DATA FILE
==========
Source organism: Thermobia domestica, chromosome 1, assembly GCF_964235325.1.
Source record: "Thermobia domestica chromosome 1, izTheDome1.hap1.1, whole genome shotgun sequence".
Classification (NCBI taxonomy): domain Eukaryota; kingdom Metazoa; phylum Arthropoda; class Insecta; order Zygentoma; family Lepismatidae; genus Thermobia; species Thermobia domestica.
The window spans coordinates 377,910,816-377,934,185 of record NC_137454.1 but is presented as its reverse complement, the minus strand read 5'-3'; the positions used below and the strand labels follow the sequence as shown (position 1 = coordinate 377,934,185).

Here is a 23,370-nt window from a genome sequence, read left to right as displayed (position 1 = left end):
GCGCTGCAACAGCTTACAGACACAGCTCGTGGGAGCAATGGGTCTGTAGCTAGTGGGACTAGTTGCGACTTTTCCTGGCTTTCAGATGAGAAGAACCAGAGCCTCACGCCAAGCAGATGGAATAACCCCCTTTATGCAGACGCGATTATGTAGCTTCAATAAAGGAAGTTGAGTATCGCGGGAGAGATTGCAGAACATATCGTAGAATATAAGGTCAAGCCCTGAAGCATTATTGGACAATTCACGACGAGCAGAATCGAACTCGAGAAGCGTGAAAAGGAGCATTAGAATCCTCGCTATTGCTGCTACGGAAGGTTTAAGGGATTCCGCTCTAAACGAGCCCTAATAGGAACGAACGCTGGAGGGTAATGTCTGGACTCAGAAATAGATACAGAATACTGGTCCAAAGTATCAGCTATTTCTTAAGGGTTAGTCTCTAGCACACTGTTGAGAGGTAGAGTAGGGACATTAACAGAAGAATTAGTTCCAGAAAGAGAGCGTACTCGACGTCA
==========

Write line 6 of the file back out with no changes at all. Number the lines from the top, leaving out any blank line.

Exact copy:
GCGCTGCAACAGCTTACAGACACAGCTCGTGGGAGCAATGGGTCTGTAGCTAGTGGGACTAGTTGCGACTTTTCCTGGCTTTCAGATGAGAAGAACCAGAGCCTCACGCCAAGCAGATGGAATAACCCCCTTTATGCAGACGCGATTATGTAGCTTCAATAAAGGAAGTTGAGTATCGCGGGAGAGATTGCAGAACATATCGTAGAATATAAGGTCAAGCCCTGAAGCATTATTGGACAATTCACGACGAGCAGAATCGAACTCGAGAAGCGTGAAAAGGAGCATTAGAATCCTCGCTATTGCTGCTACGGAAGGTTTAAGGGATTCCGCTCTAAACGAGCCCTAATAGGAACGAACGCTGGAGGGTAATGTCTGGACTCAGAAATAGATACAGAATACTGGTCCAAAGTATCAGCTATTTCTTAAGGGTTAGTCTCTAGCACACTGTTGAGAGGTAGAGTAGGGACATTAACAGAAGAATTAGTTCCAGAAAGAGAGCGTACTCGACGTCA